The five-year deal allows HBO to widen its programming to include a long-running and prestigious children’s show, while Sesame Workshop needs the cash influx to be able to produce twice as much content each year.
The deal doesn’t mean “Sesame Street” has left PBS wearing cement shoes. The new episodes will be available to PBS after a nine-month delay.
Jeffrey D. Dunn, CEO of Sesame Workshop, said in a statement that the partnership with HBO provides the group with the “critical funding it needs to be able to continue production of ‘Sesame Street’ and secure its nonprofit mission of helping kids grow smarter, stronger and kinder.”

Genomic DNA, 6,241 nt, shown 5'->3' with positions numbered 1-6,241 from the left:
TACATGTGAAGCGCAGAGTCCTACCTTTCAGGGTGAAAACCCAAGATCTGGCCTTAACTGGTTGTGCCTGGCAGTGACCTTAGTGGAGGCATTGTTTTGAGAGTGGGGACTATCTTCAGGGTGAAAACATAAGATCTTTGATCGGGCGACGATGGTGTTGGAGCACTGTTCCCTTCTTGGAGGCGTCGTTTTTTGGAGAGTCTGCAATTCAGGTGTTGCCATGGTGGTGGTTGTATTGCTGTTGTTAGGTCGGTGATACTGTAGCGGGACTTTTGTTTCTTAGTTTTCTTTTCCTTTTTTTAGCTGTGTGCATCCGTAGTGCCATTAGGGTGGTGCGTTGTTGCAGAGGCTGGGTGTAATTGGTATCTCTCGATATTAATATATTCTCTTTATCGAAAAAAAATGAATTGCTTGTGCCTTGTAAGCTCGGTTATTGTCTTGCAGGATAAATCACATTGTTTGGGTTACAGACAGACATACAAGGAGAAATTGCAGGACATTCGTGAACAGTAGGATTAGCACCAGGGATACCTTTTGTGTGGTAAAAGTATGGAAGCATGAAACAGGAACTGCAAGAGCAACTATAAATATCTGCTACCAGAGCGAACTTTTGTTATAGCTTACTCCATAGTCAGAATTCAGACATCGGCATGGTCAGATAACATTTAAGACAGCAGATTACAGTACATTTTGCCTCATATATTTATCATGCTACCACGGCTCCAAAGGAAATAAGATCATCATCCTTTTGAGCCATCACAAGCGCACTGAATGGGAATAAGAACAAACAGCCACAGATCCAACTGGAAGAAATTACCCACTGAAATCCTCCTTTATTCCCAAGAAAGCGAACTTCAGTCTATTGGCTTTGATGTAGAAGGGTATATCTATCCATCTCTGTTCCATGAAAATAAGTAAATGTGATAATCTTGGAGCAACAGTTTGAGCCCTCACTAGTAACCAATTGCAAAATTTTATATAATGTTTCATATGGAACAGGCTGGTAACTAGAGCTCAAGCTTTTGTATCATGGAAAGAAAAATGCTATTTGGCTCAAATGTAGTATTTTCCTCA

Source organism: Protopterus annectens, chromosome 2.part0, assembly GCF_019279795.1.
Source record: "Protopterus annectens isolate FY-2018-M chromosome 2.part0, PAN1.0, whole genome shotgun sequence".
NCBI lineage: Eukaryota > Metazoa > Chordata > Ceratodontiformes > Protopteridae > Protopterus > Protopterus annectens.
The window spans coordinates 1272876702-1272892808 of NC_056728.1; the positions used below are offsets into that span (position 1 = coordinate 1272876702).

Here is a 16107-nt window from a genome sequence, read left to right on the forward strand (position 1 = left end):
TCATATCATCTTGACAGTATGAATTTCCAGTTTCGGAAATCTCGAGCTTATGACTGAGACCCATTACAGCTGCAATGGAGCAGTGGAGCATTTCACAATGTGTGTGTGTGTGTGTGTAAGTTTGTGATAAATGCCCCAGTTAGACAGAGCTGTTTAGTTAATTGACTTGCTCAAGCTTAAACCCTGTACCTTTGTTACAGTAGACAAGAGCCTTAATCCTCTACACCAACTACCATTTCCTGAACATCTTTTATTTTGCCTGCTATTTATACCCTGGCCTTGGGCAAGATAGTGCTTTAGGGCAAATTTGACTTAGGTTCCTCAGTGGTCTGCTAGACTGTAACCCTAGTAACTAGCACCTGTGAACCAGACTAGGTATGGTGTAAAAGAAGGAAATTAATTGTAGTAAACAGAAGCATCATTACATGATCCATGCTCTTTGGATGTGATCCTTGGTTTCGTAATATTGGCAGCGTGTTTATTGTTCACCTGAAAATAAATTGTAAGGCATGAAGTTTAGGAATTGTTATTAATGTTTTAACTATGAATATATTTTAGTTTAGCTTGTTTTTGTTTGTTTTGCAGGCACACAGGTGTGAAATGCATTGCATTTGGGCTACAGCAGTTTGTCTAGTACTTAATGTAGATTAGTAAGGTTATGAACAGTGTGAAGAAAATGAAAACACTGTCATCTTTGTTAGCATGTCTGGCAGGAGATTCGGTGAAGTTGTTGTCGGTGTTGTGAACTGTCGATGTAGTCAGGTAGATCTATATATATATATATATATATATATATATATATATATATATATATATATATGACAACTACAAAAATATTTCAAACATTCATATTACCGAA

Previously, PBS provided less than 10 percent of the funding for the show. Licensing revenue like DVD sales used to cover the rest of the cost, but that income has been shrinking with the advent of streaming and on-demand viewing.
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